Who's the Most Powerful Gay American?
OUT magazine recently released its 4th Annual Power 50 list of the most influential gays in the U.S.. This is the same magazine that honored Katy Perry with a “People of the Year” award for her song “I Kissed a Girl,” whose contribution to gay rights was reassuring girls that it’s okay to fool around with another girl as long as you’re drunk and have a boyfriend. If you can look past that, however, then read on.
OUT determines its rankings by examining political clout, wealth, cultural significance, and a person’s media profile. Bumping last year’s top slot getter Barney Frank is Ellen DeGeneres, whose current stint on American Idol and 29-time Emmy-winning talk show have catapulted her into super stardom. An avid supporter of gay marriage, repealing Don’t Ask, Don’t Tell, and animal rights, Ellen recently gave scholarship money to Constance McMillen, the Mississippi teen whose school cancelled prom when she had the audacity to try to take her girlfriend and wear a tuxedo.
Other highlights of the overwhelmingly white and male list are:
Anderson Cooper, CNN’s silver fox, who has never publicly come out of the closet, but never mind that.
Andrew Sullivan from The Atlantic Monthly, a pundit who has ruffled his share of political feathers. For instance, he was taken to task for spreading Sarah Palin pregnancy rumors and was arrested for marijuana possession, though the case was later dismissed. Today he ruffled MoJo's own Kevin Drum.
Perez Hilton, whose most publicized moment of the year was the “ongoing battle with Miss California, Carrie Prejean, over gay marriage, which found Hilton using his powers for good (surprisingly) and transforming him into one of our most visible activists.” Thus, OUT redefines activism as “calling someone a b*tch repeatedly.”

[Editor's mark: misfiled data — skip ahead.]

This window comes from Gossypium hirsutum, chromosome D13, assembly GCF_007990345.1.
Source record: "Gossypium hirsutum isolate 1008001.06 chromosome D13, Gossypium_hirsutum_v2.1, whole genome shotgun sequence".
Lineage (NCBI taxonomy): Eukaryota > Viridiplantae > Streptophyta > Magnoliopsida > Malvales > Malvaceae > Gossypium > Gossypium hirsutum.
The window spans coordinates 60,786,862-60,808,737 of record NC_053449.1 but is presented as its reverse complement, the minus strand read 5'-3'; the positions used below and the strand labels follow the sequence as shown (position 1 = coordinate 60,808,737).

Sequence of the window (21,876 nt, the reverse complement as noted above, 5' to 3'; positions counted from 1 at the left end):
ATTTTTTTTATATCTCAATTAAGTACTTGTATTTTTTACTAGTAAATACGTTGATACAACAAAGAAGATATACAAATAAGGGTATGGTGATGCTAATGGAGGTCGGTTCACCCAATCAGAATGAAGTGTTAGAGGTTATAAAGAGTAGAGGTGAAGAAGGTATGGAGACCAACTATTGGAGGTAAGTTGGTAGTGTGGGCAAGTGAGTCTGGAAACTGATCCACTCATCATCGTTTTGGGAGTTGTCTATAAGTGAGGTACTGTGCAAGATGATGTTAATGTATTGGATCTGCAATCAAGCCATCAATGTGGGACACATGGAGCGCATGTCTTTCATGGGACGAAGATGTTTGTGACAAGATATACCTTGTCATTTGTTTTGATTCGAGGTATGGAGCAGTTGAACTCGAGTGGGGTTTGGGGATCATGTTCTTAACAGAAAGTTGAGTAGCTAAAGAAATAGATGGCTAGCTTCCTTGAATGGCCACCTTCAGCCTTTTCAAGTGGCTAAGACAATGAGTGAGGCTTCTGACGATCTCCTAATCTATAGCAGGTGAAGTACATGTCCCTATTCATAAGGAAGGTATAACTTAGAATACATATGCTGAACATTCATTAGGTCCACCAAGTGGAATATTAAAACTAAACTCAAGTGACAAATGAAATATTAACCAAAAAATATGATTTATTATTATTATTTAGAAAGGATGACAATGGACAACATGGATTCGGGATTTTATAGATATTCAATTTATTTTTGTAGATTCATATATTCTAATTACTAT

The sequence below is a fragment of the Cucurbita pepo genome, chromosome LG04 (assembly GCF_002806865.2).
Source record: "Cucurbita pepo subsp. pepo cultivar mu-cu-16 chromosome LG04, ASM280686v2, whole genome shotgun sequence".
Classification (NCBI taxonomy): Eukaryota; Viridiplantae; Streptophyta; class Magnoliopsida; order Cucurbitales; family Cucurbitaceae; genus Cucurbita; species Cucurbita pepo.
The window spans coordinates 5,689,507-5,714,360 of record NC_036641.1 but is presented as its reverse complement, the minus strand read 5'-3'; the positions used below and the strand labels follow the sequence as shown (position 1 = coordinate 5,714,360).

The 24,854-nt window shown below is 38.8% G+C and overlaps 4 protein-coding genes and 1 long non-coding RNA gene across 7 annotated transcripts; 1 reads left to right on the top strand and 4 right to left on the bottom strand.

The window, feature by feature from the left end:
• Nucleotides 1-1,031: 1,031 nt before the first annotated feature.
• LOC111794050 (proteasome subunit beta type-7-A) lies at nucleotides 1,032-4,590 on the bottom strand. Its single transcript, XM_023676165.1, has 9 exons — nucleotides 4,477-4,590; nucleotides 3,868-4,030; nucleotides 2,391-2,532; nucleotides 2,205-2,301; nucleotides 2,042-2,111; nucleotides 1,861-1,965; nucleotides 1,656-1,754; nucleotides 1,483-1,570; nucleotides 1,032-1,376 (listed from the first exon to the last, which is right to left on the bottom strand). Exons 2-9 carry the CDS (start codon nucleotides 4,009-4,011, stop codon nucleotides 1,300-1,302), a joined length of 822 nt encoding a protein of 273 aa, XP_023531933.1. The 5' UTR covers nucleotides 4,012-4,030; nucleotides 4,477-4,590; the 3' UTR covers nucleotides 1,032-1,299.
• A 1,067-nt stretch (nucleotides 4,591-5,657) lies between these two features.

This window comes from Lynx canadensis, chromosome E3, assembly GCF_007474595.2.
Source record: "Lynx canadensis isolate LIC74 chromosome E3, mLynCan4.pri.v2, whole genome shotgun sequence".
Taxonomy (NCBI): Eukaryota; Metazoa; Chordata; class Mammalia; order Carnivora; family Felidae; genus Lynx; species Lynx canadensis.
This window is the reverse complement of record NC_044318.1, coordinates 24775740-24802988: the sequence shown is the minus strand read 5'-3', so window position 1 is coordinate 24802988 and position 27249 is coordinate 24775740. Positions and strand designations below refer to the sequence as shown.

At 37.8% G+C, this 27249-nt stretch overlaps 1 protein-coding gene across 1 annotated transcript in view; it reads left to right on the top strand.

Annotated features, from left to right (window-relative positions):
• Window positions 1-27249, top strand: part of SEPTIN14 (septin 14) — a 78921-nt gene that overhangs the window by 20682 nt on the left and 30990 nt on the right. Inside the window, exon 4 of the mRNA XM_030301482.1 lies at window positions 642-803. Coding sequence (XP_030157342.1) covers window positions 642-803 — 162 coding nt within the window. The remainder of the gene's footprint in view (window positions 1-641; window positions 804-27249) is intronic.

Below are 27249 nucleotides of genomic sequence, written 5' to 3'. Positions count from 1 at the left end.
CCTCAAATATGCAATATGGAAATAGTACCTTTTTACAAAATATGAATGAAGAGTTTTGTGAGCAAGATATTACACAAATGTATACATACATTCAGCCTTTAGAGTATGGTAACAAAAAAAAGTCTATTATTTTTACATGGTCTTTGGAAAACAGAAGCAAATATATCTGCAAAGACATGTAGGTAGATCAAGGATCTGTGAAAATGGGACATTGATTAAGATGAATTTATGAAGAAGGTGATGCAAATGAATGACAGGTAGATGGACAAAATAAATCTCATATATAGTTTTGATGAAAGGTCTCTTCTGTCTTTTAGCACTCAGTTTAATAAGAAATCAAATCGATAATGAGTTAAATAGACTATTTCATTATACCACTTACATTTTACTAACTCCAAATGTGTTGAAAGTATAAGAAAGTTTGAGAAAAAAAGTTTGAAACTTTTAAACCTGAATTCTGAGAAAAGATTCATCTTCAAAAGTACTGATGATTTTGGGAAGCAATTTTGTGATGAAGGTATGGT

Neil Patrick Harris, aka Doogie Houser, M.D.
Rachel Maddow, who, when asked by the Washington Post whether she was biased on gay issues, said “I can’t do the show as a non-gay person. I don’t have that option.”
Anthony Romero, head of the ACLU, who in addition to taking on Constance McMillen's case (and winning!), was called "The Champion of Civil Rights" by TIME magazine.
Tammy Baldwin, the first out lesbian elected to the House of Representatives and whose successes include the passage of the Matthew Shepard Hate Crimes Prevention Act and the credit card accountability act. Baldwin is also cosponsoring ENDA (the Employment Non-Discrimination Act) with #2 power lister Barney Frank, which is currently stalled in Congress.
Wanda Sykes, comedian extraordinaire and the first African-American woman and first openly LGBT person to host the annual White House Correspondents Dinner. Her second greatest accomplishment, according to me, is performing the American Idol parody song, "Boobs Out Yo Blouse."
Brook Colangelo, Obama’s chief information officer
And American Idol runner-up Adam Lambert nabbed a surprisingly high spot on the list (#5), which just goes to show you that it's only a matter of time before American Idol, along with Google, will rule our fair land.
Any surprises on this list? Who do you think was left out?